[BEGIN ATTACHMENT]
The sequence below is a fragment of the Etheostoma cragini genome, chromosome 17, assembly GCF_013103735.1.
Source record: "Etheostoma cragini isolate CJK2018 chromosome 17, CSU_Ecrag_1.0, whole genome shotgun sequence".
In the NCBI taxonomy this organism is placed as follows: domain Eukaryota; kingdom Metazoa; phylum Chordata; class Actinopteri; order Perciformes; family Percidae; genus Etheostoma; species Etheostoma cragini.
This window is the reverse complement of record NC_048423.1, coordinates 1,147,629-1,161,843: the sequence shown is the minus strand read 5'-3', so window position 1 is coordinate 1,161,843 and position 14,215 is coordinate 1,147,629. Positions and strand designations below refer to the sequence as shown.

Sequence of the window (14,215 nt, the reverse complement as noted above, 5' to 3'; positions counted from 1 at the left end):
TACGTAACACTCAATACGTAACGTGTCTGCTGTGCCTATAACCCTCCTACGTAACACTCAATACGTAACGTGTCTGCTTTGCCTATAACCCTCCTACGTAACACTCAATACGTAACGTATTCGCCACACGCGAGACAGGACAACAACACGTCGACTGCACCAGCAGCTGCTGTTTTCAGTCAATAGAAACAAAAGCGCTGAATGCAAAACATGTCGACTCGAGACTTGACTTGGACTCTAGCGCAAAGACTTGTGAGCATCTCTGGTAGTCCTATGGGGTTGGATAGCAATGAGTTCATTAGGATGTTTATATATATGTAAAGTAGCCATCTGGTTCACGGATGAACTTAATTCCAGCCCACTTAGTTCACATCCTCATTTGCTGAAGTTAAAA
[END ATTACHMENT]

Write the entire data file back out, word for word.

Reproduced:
The sequence below is a fragment of the Etheostoma cragini genome, chromosome 17, assembly GCF_013103735.1.
Source record: "Etheostoma cragini isolate CJK2018 chromosome 17, CSU_Ecrag_1.0, whole genome shotgun sequence".
In the NCBI taxonomy this organism is placed as follows: domain Eukaryota; kingdom Metazoa; phylum Chordata; class Actinopteri; order Perciformes; family Percidae; genus Etheostoma; species Etheostoma cragini.
This window is the reverse complement of record NC_048423.1, coordinates 1,147,629-1,161,843: the sequence shown is the minus strand read 5'-3', so window position 1 is coordinate 1,161,843 and position 14,215 is coordinate 1,147,629. Positions and strand designations below refer to the sequence as shown.

Sequence of the window (14,215 nt, the reverse complement as noted above, 5' to 3'; positions counted from 1 at the left end):
TACGTAACACTCAATACGTAACGTGTCTGCTGTGCCTATAACCCTCCTACGTAACACTCAATACGTAACGTGTCTGCTTTGCCTATAACCCTCCTACGTAACACTCAATACGTAACGTATTCGCCACACGCGAGACAGGACAACAACACGTCGACTGCACCAGCAGCTGCTGTTTTCAGTCAATAGAAACAAAAGCGCTGAATGCAAAACATGTCGACTCGAGACTTGACTTGGACTCTAGCGCAAAGACTTGTGAGCATCTCTGGTAGTCCTATGGGGTTGGATAGCAATGAGTTCATTAGGATGTTTATATATATGTAAAGTAGCCATCTGGTTCACGGATGAACTTAATTCCAGCCCACTTAGTTCACATCCTCATTTGCTGAAGTTAAAA